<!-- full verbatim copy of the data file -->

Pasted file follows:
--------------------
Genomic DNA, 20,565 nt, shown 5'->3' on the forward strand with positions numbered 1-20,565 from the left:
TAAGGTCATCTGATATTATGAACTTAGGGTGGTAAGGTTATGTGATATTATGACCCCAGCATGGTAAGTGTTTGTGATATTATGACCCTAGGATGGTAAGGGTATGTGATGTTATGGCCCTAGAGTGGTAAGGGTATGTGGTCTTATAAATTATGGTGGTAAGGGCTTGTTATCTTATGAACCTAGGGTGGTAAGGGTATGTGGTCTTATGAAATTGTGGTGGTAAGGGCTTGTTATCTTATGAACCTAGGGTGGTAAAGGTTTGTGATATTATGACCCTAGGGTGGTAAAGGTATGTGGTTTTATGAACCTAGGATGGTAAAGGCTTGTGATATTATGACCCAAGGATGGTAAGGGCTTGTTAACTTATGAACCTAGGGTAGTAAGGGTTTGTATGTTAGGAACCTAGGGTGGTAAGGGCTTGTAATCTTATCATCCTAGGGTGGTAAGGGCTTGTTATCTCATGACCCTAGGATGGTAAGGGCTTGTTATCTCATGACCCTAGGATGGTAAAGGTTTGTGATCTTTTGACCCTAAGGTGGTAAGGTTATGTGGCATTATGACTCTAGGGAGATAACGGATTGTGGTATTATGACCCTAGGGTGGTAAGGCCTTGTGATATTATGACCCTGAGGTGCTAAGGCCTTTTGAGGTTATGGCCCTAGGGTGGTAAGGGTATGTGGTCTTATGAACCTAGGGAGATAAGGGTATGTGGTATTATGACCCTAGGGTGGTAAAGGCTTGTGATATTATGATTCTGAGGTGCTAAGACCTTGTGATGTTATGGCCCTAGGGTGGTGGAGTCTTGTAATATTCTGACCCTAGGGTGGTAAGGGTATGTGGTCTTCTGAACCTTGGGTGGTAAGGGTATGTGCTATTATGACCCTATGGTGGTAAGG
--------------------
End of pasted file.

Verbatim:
Genomic DNA, 20,565 nt, shown 5'->3' on the forward strand with positions numbered 1-20,565 from the left:
TAAGGTCATCTGATATTATGAACTTAGGGTGGTAAGGTTATGTGATATTATGACCCCAGCATGGTAAGTGTTTGTGATATTATGACCCTAGGATGGTAAGGGTATGTGATGTTATGGCCCTAGAGTGGTAAGGGTATGTGGTCTTATAAATTATGGTGGTAAGGGCTTGTTATCTTATGAACCTAGGGTGGTAAGGGTATGTGGTCTTATGAAATTGTGGTGGTAAGGGCTTGTTATCTTATGAACCTAGGGTGGTAAAGGTTTGTGATATTATGACCCTAGGGTGGTAAAGGTATGTGGTTTTATGAACCTAGGATGGTAAAGGCTTGTGATATTATGACCCAAGGATGGTAAGGGCTTGTTAACTTATGAACCTAGGGTAGTAAGGGTTTGTATGTTAGGAACCTAGGGTGGTAAGGGCTTGTAATCTTATCATCCTAGGGTGGTAAGGGCTTGTTATCTCATGACCCTAGGATGGTAAGGGCTTGTTATCTCATGACCCTAGGATGGTAAAGGTTTGTGATCTTTTGACCCTAAGGTGGTAAGGTTATGTGGCATTATGACTCTAGGGAGATAACGGATTGTGGTATTATGACCCTAGGGTGGTAAGGCCTTGTGATATTATGACCCTGAGGTGCTAAGGCCTTTTGAGGTTATGGCCCTAGGGTGGTAAGGGTATGTGGTCTTATGAACCTAGGGAGATAAGGGTATGTGGTATTATGACCCTAGGGTGGTAAAGGCTTGTGATATTATGATTCTGAGGTGCTAAGACCTTGTGATGTTATGGCCCTAGGGTGGTGGAGTCTTGTAATATTCTGACCCTAGGGTGGTAAGGGTATGTGGTCTTCTGAACCTTGGGTGGTAAGGGTATGTGCTATTATGACCCTATGGTGGTAAGG